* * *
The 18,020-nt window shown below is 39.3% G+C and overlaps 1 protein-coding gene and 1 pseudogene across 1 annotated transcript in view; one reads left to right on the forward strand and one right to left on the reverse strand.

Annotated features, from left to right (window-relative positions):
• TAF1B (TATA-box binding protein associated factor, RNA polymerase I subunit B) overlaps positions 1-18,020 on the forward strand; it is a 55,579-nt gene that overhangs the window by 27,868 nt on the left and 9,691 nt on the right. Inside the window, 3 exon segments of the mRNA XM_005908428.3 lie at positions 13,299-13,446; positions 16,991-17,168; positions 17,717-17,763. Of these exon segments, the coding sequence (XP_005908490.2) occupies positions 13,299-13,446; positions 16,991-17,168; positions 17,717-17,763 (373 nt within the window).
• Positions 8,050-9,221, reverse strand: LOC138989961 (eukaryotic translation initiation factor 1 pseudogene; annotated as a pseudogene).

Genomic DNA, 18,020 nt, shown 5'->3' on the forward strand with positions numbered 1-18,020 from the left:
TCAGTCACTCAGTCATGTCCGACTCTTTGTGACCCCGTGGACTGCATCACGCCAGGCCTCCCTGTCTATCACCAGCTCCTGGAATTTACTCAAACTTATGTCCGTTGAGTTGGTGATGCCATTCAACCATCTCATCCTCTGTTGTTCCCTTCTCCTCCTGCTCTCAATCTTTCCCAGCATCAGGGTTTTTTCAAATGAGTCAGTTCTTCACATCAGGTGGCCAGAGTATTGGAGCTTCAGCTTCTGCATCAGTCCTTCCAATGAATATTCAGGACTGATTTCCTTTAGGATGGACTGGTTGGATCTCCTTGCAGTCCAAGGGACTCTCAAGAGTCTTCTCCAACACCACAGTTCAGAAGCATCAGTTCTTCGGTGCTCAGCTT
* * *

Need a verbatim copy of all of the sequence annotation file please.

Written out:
The 18,020-nt window shown below is 39.3% G+C and overlaps 1 protein-coding gene and 1 pseudogene across 1 annotated transcript in view; one reads left to right on the forward strand and one right to left on the reverse strand.

Annotated features, from left to right (window-relative positions):
• TAF1B (TATA-box binding protein associated factor, RNA polymerase I subunit B) overlaps positions 1-18,020 on the forward strand; it is a 55,579-nt gene that overhangs the window by 27,868 nt on the left and 9,691 nt on the right. Inside the window, 3 exon segments of the mRNA XM_005908428.3 lie at positions 13,299-13,446; positions 16,991-17,168; positions 17,717-17,763. Of these exon segments, the coding sequence (XP_005908490.2) occupies positions 13,299-13,446; positions 16,991-17,168; positions 17,717-17,763 (373 nt within the window).
• Positions 8,050-9,221, reverse strand: LOC138989961 (eukaryotic translation initiation factor 1 pseudogene; annotated as a pseudogene).

Genomic DNA, 18,020 nt, shown 5'->3' on the forward strand with positions numbered 1-18,020 from the left:
TCAGTCACTCAGTCATGTCCGACTCTTTGTGACCCCGTGGACTGCATCACGCCAGGCCTCCCTGTCTATCACCAGCTCCTGGAATTTACTCAAACTTATGTCCGTTGAGTTGGTGATGCCATTCAACCATCTCATCCTCTGTTGTTCCCTTCTCCTCCTGCTCTCAATCTTTCCCAGCATCAGGGTTTTTTCAAATGAGTCAGTTCTTCACATCAGGTGGCCAGAGTATTGGAGCTTCAGCTTCTGCATCAGTCCTTCCAATGAATATTCAGGACTGATTTCCTTTAGGATGGACTGGTTGGATCTCCTTGCAGTCCAAGGGACTCTCAAGAGTCTTCTCCAACACCACAGTTCAGAAGCATCAGTTCTTCGGTGCTCAGCTT